Time is Muscle
Delivering continuous ST-segment monitoring for those at risk of myocardial infarction can provide a dynamic approach to cardiac monitoring, picking up changes in the ST-segment. This can supplement the continuous bedside ecg monitoring, static 12 lead ecg and monitoring the trend of cardiac enzymes such as Troponin’s, CK, CK-MB.
This is not new technology, its been around since the mid-1980s. Take a read of the resources below on the theory, how to set up, best lead for monitoring of suspected occluded coronary artery for monitoring of ischaemia.
ST and STEMI Maps
Keywords: ST Elevation; J-Point; Myocardial Infarction; AMI; STEMI; NSTEMI
Sangkachand, P., Sarosario, B., & Funk, M. (2011). Continuous ST-segment monitoring: nurses’ attitudes, practices, and quality of patient care. American Journal of Critical Care, 20(3), 226-238.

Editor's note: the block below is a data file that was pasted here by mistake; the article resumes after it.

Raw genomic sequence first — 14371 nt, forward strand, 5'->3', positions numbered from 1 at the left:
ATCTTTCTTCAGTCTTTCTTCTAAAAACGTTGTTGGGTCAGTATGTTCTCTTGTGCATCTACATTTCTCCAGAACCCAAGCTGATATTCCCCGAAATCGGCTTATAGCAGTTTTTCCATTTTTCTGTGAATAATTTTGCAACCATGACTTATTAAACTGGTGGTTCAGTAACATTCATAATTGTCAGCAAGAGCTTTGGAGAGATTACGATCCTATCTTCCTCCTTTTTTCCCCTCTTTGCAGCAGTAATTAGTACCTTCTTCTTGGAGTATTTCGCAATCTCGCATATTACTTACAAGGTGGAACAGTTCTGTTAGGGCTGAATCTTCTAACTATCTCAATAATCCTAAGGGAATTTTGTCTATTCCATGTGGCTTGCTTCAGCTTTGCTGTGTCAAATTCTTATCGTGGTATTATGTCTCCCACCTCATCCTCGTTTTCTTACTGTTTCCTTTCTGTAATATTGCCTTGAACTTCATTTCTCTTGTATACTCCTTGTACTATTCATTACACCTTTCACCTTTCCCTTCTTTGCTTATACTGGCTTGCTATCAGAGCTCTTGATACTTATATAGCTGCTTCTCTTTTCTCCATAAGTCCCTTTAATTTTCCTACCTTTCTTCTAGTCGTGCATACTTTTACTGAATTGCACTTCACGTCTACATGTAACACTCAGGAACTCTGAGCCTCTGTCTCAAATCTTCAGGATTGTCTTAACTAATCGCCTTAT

Sandau, K. E., & Smith, M. (2009). Continuous ST-segment monitoring: protocol for practice. Critical care nurse, 29(4), 39-49.
Leeper, B. (2003). Continuous ST-segment monitoring. AACN Advanced Critical Care, 14(2), 145-154.
Aust, M. P. (2011). continuous St-segment Monitoring. American Journal of Critical Care, 20(3), 239-239.
GE Healthcare. (2010). Quick Guide 12 Lead ST-segment Monitoring.
Sydney LHD. (2015). Continuous ST Monitoring in Intensive care Unit (ICU).
Note: This post is not sponsored or endorsed by an products or companies, it’s purely focused on understanding monitoring technology and potentially enhancing the level of care delivered in acute coronary care situations. Please share any other monitoring methods or technologies in the comment section below.